White Sox

Breaking down Sale's MLB starting debut

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Breaking down Sale's MLB starting debut

Chris Sale's line today: 6 23 innings pitched, one run, three hits, two walks, five strikeouts, nine groundouts, three flyouts, 100 pitches.

Doesn't sound like someone who hasn't started a game in the majors, right?

The thing that pops out is how many ground balls Sale got. A big question coming into this year was about his ability to command the strike zone with dialed-back stuff, and Sale answered that question positively on Monday. He kept the ball low in the zone with a fastball that averaged about 92 miles per hour -- around four miles per hour slower than his average velocity as a reliever.

The key was that Sale didn't try to strike everybody out. He could get away with that as a reliever and often succeeded doing so, but through 100 pitches, he had to be more efficient. And he was. That's extremely encouraging.

Sale's fastball was his best offering on Monday, but his slider and changeup were good as well. He only threw 12 changes -- right in line with his 11.7 percent usage of that pitch as a reliever last year.

It's just one start, but that's an early answer to another Sale question: He's not throwing his changeup more as a starter than as a reliever. And he probably doesn't have to -- 12 pitches in 100 is about right for a third pitch.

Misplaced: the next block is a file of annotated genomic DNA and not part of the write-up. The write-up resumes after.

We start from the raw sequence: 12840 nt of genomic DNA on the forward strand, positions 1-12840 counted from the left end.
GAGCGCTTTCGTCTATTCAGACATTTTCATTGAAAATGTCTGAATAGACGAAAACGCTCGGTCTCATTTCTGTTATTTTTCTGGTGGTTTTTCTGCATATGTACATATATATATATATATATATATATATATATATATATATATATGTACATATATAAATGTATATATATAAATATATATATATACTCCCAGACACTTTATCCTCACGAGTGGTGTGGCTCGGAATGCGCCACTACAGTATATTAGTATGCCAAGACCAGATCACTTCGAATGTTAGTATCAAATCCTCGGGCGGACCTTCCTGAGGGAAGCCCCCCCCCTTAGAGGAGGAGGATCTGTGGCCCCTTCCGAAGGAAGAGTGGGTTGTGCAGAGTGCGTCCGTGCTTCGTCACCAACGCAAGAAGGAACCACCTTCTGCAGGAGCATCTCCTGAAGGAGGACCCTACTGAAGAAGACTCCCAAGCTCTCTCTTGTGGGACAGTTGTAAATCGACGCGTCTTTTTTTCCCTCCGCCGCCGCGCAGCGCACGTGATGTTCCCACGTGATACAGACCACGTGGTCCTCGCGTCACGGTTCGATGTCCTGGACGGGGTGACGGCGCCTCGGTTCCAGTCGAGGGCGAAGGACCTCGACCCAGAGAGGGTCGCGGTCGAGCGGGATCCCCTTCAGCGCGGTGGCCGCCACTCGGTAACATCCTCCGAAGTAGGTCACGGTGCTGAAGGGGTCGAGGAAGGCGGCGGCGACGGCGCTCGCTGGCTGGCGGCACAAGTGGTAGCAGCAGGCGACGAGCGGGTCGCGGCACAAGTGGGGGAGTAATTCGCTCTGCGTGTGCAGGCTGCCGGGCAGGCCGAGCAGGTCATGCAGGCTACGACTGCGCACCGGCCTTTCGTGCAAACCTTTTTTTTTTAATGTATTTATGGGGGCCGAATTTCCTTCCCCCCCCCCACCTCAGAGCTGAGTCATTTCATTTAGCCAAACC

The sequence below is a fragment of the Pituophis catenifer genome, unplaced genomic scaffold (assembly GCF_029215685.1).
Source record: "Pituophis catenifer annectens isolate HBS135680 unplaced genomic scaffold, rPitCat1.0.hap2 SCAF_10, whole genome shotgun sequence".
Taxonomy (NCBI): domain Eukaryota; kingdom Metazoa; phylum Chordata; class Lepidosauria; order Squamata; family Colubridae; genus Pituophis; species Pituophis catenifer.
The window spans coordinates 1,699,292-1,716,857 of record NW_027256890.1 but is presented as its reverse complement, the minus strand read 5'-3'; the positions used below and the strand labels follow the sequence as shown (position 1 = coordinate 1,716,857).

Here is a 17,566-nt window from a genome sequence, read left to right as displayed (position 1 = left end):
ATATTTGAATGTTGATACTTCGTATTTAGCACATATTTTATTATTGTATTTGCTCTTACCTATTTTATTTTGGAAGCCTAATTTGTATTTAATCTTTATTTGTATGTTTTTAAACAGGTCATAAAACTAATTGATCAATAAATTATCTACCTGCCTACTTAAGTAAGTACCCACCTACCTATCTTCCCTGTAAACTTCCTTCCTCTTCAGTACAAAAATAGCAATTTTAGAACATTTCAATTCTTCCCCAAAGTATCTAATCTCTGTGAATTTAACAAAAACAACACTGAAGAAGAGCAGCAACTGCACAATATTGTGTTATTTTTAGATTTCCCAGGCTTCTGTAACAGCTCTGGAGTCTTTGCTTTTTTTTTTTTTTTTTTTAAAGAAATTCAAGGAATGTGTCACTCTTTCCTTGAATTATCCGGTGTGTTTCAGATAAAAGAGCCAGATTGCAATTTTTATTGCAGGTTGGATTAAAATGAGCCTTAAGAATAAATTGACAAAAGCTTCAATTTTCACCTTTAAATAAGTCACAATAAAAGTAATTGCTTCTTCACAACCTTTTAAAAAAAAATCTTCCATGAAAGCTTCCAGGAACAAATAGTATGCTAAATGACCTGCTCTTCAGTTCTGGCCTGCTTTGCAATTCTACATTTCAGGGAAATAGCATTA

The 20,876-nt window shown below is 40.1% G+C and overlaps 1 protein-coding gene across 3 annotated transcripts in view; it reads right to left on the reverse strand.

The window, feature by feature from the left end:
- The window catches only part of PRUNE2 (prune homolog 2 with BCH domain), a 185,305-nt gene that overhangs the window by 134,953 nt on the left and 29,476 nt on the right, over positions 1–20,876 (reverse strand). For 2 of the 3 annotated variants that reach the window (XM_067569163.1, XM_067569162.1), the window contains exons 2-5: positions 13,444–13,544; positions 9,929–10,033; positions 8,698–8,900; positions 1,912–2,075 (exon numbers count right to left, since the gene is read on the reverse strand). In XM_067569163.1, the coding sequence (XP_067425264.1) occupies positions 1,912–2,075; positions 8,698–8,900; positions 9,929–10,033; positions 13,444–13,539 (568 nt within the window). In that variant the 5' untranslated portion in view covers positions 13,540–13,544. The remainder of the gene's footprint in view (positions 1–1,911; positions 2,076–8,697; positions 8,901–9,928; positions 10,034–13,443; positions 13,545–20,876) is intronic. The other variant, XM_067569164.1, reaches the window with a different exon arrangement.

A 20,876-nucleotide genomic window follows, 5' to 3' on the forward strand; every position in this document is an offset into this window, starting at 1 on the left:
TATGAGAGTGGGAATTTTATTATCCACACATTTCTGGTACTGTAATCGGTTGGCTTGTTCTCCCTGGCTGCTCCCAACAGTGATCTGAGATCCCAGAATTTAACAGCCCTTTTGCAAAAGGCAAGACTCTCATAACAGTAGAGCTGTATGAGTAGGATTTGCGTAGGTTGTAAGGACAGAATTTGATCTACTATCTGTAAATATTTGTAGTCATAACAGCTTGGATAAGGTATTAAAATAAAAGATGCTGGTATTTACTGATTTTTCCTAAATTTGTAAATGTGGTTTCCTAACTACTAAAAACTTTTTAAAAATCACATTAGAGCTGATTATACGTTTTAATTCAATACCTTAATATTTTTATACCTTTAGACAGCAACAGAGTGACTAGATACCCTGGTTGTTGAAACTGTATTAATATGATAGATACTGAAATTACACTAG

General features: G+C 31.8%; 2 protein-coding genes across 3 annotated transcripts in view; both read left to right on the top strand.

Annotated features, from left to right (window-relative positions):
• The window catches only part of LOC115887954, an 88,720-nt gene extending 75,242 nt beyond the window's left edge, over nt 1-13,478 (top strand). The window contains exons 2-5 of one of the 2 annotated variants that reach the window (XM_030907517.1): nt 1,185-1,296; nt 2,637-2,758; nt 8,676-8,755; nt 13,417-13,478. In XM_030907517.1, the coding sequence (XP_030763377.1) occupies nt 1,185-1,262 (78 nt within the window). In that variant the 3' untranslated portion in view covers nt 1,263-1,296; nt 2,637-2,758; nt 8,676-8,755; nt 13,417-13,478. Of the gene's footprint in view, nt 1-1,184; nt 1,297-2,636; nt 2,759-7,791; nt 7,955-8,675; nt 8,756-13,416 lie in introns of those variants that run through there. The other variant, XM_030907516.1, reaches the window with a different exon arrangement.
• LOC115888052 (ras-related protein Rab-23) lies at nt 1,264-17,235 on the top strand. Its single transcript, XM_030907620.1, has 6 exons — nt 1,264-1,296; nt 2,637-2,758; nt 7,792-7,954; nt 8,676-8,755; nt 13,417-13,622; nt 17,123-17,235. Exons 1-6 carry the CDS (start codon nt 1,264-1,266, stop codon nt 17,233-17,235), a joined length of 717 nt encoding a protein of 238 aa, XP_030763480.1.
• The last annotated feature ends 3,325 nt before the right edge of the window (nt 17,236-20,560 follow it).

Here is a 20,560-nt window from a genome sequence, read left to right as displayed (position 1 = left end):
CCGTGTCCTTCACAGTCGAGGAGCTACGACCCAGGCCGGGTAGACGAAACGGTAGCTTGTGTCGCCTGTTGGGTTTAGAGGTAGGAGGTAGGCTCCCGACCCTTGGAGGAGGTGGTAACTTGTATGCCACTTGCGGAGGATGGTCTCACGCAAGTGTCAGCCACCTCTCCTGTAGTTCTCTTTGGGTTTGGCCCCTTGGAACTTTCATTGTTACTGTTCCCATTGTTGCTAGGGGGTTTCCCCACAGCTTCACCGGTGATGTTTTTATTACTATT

Overall, here's how Sale's offerings broke down (via Brooks Baseball): 57 fastballs, 31 sliders, 12 changeups. His percentages in his two years of relieving: 55 percent fastballs, 35 percent sliders, 10 percent changeups. So little has changed in his pitch selection, at least through one start.

There's not much Sale could've done better in his first start. Now he's just gotta do it 30 more times this year.

White Sox Talk Podcast: 'Searching for a safe space in Cubslandia'

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USA TODAY

White Sox Talk Podcast: 'Searching for a safe space in Cubslandia'

With the Cubs back in the NLCS, White Sox fans have had to deal with another post-season of Cubs this and Cubs that. How does one escape it? Diehard White Sox fan John Kass of the Chicago Tribune comes on the podcast to talk with Chuck Garfien about his recent column entitled "Searching for a safe space in Cubslandia." Kass talks about how he's dealing with the Cubs success and how White Sox fans can find this safe space. He tells the story about taking the White Sox World Series trophy into a Chicago Tribune board meeting in 2005 to rub it in the faces of the Trib's executives who were all Cubs fans.  

Kass talks about how he watches the Cubs in the playoffs, the Chicago media coverage of their playoff run and how Cubs fans will react if they don't repeat as champions. Garfien and Kass also discuss the White Sox rebuild, the Cubs losing in 2003 and why Kass will be calling Cubs Pre and Post host David Kaplan in the middle of the night if and when the Cubs are eliminated.  

White Sox mourn passing of former pitcher Daniel Webb

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USA TODAY

White Sox mourn passing of former pitcher Daniel Webb

Former White Sox pitcher Daniel Webb died at the age of 28 in an ATV accident on Saturday night, according to Humphreys County Sheriff Chris Davis.

Davis called it a “tragic accident, and we should rally around the family.”

Webb, a Paducah, Ky. native, was with the White Sox from 2013-16 and went 7-5 with a 4.50 ERA.

The White Sox released this statement:

Daniel left many friends within the Chicago White Sox organization, and we are all shocked and stunned by the news of last night's terrible accident. He was a terrific young man with a full life ahead of him. All thoughts and prayers go to his family and friends as they deal with today's tragic news.